Waltz right in.

Stuyvesant Town was built decades ago for the middle class, back when there was such a thing as a middle class. Eventually sold by the city to private interests. Left to rot after Times SquareOne of the most fun things about these novels is taking iconic New York landmarks and imagining their decline into ruin. To me, Stuyvesant Town is iconic in a different way, and imagining its decline felt more melancholic. It was built as a sprawling community for the middle class by private interests with heavy public support; then it was sold for billions to developers in 2006, which seemed like yet another indication of the changing nature of a Manhattan recently beset by soaring residential prices. In spirit, anyway, Stuyvesant Town, or the ethos that built it, is already gone.. Now basically a free-for-all, home to squatters, deadbeats, homesteaders, claim-jumpers, freeloaders and bed-hoppers.

It’s that last kind I’m after, by the way.


One hopper in particular.

I have to admit. I miss this.

I’ve been distracted lately. On a kind of hiatus. Family business. Since I seem to have a family now. Of sorts.

It’s complicated.

But this?

This is simple.

You ask. I act.

Cause and consequence. Old as Cain and AbelHistory’s first murder, and history’s first murder victim. History’s first crime, really. Basically, Cain invented murder.. Old as the universe.

And not many things feel that simple anymore. Not in my life. Not in New York. Not in the universe.

Save this.

You may think it’s cold and cruel, and you’re right. On both counts.

Cold and cruel.

But then again, so is the universe.

Just ask it.

Apartment number scrawled on the scrap next to Lesser’s name.

2BIf you have to include an apartment number and a character is potentially about to lose his life, and you’re prone to corny allusions to Hamlet, this is obviously your one and only option..

End of the hall, under a failing fluorescent.

Turns out our friend Lesser’s less trusting than most. Has double deadbolts and a rim lock besides. So I pull out the lock-picking tools I keep hidden in my hair—


Heft a twelve-pound sledge from my duffel bag.

Let the duffel drop.

Before I swing, I spot a business card wedged in the doorjambI was really glad to include this detail, because even though I’m sure it happens in lots of cities, I feel like the phenomenon of various business cards — for gypsy cabs, locksmiths, Mexican takeout joints — being jammed into your doorframe, only to flutter down and cover your welcome mat, is a distinctly New York phenomenon..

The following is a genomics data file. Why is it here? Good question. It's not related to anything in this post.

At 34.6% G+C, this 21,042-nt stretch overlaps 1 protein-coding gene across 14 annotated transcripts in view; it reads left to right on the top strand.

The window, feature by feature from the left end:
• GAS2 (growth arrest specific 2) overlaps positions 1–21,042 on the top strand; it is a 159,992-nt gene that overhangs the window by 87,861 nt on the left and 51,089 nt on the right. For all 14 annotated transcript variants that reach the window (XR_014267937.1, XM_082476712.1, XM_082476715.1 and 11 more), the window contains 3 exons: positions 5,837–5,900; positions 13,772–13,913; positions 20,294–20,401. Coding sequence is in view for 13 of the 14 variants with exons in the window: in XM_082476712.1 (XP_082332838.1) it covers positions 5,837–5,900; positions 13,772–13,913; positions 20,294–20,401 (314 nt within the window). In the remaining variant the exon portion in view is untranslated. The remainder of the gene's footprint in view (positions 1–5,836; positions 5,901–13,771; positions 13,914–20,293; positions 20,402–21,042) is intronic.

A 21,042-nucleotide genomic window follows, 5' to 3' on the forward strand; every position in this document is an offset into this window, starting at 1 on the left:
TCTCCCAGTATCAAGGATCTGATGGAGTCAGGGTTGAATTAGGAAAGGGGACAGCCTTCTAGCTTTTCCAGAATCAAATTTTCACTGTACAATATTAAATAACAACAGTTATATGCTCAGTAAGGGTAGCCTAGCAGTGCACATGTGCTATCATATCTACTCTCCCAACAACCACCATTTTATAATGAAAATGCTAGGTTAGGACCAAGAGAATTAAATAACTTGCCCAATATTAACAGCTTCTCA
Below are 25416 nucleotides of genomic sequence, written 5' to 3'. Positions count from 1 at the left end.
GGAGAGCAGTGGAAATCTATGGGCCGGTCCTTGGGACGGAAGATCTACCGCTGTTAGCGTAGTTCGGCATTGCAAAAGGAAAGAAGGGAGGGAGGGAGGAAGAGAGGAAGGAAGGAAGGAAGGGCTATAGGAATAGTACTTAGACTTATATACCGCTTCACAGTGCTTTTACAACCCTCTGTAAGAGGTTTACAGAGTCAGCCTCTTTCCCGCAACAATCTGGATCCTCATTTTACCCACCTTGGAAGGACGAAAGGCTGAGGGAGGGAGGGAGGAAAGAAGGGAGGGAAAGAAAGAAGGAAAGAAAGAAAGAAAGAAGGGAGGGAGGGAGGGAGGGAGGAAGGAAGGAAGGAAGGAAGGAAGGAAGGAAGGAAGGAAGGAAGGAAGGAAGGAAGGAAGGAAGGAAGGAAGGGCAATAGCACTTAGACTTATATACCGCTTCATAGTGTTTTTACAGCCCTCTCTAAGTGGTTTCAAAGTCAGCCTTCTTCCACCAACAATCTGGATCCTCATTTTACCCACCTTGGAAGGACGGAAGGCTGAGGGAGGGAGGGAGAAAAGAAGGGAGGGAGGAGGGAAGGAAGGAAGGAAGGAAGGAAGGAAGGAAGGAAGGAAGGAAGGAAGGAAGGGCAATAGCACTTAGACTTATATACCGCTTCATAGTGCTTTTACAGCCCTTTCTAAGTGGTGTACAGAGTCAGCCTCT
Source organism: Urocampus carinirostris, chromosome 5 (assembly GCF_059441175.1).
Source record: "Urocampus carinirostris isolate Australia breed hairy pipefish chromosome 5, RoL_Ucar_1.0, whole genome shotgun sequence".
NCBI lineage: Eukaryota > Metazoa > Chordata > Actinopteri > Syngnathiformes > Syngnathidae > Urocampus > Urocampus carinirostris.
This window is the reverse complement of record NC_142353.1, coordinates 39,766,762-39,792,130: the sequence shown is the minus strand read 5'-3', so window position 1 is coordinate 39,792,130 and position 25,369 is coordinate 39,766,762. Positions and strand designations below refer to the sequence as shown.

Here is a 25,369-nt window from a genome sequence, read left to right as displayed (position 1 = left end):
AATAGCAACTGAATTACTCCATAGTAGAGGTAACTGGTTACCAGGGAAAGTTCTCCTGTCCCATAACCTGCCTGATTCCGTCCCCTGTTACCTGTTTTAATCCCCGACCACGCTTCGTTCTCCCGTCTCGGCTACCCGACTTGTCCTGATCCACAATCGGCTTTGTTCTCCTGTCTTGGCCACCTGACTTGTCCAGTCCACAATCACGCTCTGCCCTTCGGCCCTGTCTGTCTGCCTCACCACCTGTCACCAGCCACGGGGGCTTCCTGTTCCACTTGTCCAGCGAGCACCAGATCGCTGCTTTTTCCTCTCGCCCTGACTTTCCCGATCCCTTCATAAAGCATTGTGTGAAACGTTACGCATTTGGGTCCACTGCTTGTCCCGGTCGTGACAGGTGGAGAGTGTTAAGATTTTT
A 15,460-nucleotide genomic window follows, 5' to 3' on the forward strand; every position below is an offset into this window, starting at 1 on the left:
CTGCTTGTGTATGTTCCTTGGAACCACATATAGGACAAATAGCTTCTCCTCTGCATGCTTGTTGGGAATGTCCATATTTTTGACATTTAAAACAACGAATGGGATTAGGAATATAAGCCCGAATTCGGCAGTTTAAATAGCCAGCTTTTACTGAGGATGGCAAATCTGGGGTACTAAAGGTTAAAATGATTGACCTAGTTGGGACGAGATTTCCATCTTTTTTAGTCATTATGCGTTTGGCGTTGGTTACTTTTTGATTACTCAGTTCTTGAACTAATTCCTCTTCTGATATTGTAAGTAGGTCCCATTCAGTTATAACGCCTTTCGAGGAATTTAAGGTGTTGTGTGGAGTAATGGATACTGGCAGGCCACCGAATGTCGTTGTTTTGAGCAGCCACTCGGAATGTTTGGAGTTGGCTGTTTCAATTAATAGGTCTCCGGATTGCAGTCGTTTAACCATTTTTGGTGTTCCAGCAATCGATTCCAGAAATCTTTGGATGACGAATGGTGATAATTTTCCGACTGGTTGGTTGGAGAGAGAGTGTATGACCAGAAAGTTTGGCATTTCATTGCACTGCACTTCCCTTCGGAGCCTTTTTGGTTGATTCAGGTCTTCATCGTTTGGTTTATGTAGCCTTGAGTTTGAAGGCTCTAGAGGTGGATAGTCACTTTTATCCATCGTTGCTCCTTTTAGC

Pluck the card out.

Read it.


No number.

No nothing.

Just Pushbroom.

I pocket it.

Get back to work.

Heft the sledge.

Open Sesame.

Knock three times.

Jamb gives first.

Thank God for cheap doorframes and negligent landlords. And neighbors who know which noises to ignore.

I kick the door in, then wonder if Lesser’s got company.

Don’t have to worry about waking LesserFun fact: This character takes his surname from Harry Lesser, the main character in Bernard Malamud’s The Tenants. The two characters don’t share many characteristics beyond that, but I like the idea that all things that happen in Fictional New York take place in the same city, and all the people are somehow interconnected. Like maybe these guys are distant relatives. And maybe Spider-Man will show up, hanging upside-down outside the window.. He’s a notoriously heavy sleeper. Not the picture of health, either. He’s fat, and generally smells like there’s places he can’t reach to wash.

I’ve never met him, but Lesser has something of a reputation, at least with the hard-core tap-in crowd. Some kind of whiz kid, used to be a hotshot at something. But he pissed it all away to become a bed-hopper, waste his days peeping on other people’s dreams.

Inside the apartment, I hear snoring. I follow it down the hallway, like Pepé Le Pew trailing perfume.

I used to love Bugs Bunny cartoons as a kid. Wascally wabbit.

Hated the Coyote though. Really hated the Road Runner.

That was some pointless desert bullshit.

Le Pew I could take or leaveThis passage mirrors exactly my actual feelings about Bugs Bunny, the Road Runner, the Coyote, and Pepé Le Pew. Don’t get me started on Foghorn Leghorn..

I find the bedroom. Nudge the door.

No furniture. One visitor. Skinny kid, junkie thin. Camped out bedside, watching Lesser, like a worried relative on vigil.

Lesser’s bed is no more than a cot. Coils of wires, homemade solder-job, like a grade-school science project gone awry.

Bought myself a word-a-day calendar, by the way.

Awry. Yesterday’s wordAn ongoing theme in both Shovel Ready and Near Enemy is Spademan’s self-directed attempts to expand his vocabulary, which is mostly an excuse for me to plausibly incorporate fun words like awry..

Lesser’s under, snoozing in the dream. Occasional snorts let us know he’s still alive.

Light in the room is the color of rusty water. Newsprint for curtains. All the windows papered overHonest to God, this apartment is inspired by an actual basement apartment I looked at renting many years ago in Toronto, which had newspaper over the windows, a carpet of mold in the shower, and generally felt like a safehouse for desperate mob informants on the lam. I passed.. Old headlines scream at the world unheeded, like crazy sidewalk prophets.

The End Is NighTo be continued!.

Read an Annotated Excerpt From Near Enemy